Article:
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How do economists interpret GDP?

Informed experts can check the health of the economy by looking at its various components. GDP numbers have been in the news in the recent past. Let’s understand what it really is and what it tells.

When you go for a heath check-up, the pathologist does various tests. Blood samples to test your blood sugar levels, ECG to check your heart and chest X-rays to check for any abnormalities. They tell your health status right away.

Similarly, informed experts can check the health of the economy by looking at its various components. GDP numbers have been in the news in the recent past. Let’s understand what it really is and what it tells.

GDP or Gross Domestic Product is calculated as the market value of all the finished goods and services produced within the country. 


It is alternatively measured as a sum of Consumption (C), Investment (I) and Government Expenditure (G). Consumption (or spending) by the households along with investment by businesses and government spending comprise the major part of the economy. 

To the above figure, if one incorporates the external sector by adding the net exports (exports minus imports or X - M) one arrives at the nominal GDP of an economy. 

So GDP = C + I + G + (X– M)

While calculating the GDP growth rates, real GDP figures (adjusted for inflation) are taken into consideration. Thus, inflation is the fifth factor that cannot be ignored. So, in all, you can look at five things to check the robustness of the economy. 

Consumption


Consumption is the largest component (57%) of India’s GDP. It acts as a primary driver of the economic growth in the country. A good growth in consumption bodes well for the economic growth. If consumers are confident about their future income, they will spend more. However, any sign of job insecurity and uncertainty over income is likely to delay their spending.

In the past, consumer spends - as measured by growth in the Private Final Consumption Expenditure - has been clocking healthy growth rates of 7-8% annually.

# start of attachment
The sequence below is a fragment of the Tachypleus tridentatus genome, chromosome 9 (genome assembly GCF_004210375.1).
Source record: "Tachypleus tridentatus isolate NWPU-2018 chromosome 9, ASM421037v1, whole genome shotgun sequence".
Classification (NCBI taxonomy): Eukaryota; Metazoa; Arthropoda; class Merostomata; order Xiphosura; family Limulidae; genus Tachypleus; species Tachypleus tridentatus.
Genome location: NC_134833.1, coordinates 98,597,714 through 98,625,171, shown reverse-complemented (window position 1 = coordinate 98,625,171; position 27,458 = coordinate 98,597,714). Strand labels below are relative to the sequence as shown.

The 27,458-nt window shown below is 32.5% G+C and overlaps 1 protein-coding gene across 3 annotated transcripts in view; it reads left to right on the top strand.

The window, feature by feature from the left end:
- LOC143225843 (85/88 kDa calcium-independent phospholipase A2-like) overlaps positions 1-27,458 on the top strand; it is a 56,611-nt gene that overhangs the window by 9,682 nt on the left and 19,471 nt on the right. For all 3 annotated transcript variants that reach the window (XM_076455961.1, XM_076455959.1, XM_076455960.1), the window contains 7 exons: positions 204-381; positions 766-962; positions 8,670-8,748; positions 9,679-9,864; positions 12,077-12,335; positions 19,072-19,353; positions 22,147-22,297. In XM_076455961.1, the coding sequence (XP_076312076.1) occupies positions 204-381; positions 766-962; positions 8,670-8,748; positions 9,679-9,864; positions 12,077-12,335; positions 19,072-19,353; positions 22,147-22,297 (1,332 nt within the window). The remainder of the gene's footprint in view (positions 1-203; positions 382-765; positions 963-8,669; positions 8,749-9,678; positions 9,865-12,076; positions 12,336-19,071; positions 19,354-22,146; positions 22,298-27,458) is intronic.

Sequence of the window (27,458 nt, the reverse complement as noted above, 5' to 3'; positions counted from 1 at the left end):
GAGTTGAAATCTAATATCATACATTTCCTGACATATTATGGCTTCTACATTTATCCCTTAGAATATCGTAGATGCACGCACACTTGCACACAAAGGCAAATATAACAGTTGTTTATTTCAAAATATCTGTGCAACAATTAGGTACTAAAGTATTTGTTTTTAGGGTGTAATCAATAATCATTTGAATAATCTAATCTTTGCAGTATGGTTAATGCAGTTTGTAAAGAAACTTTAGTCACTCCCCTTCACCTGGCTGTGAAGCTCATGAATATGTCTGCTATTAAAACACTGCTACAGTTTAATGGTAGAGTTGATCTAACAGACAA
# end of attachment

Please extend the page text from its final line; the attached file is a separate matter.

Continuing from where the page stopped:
Investments


Investment is the second largest component of the Indian economy. These are investments by firms and not households and refer to the capital formation in the economy. If the companies are confident about the economy, they are more likely to invest in capital, new projects and machinery.

Large investments over a period of time increase the capital stock of the nation and the potential to grow at faster rates.

India’s investment rates – as measured by Gross fixed Capital Formation as a percentage of GDP - have been averaging about 31 percent in the last five years. The rates have come down from the higher levels seen in 2011-12 and 2012-13.

An annual investment rate of 30-35% is considered essential for achieving 6-7% growth rate for the economy.Additionally, experts browse through monthly IIP (Index of Industrial Production) to decipher recent growth trends in various industrial sectors. 

Government expenditure

Government expenditure is of two types. Spending on education, health and salary of its employees are of recurring nature, while laying roads, building schools and hospitals are capital-intensive. More the share of capital spends, better it is, supposedly.


More importantly, check the deficit figures – which points at the gap in its revenues vis-à-vis that of expenditure. Gross fiscal deficit as a percentage of GDP has been going down for India. 

And whenever it went out of control, it had triggered inflation and slowed down the economy. So, many experts and economists watch if the government is maintaining its targeted fiscal deficit. For 2019-20, central government has a targeted fiscal deficit of 3.3% as a percentage of GDP.

Net exports

Imports refer to the foreign goods bought by local consumers, while exports are domestic goods sold abroad. Net exports are the difference between exports and imports. It is affected by many factors including that of global demand, exchange rate, and trade policies.
Current Account Deficit (CAD) - the net of foreign exchange inflows and outflows are tracked regularly. A sudden spike in the CAD as a percentage of GDP can spell trouble for the economy. 

Moreover, experts watch actual consumer inflation figures vis-à-vis that of the RBI forecast. RBI has forecast consumer inflation in the range of 3.5-3.7% for the second half of 2019-20. Any persistent price rise can affect the health of the economy. 

Inflation

Good monsoon and low oil prices (because we import a lot) generally have a healthy effect on the Indian economy. This in turn can keep consumer inflation under control.

Moreover, experts watch actual consumer inflation figures vis-à-vis that of the RBI forecast. RBI has forecast consumer inflation in the range of 3.5-3.7% for the second half of 2019-20. Any persistent price rise can affect the health of the economy. 

Takeway

Economic growth can be hard to predict or decipher. Specialists therefore probe into the components of the GDP by looking at figures on consumption, investment, fiscal deficit and inflation. This to an extent tells why the growth rate has increased or fallen and gives some insight into the economy’s future.

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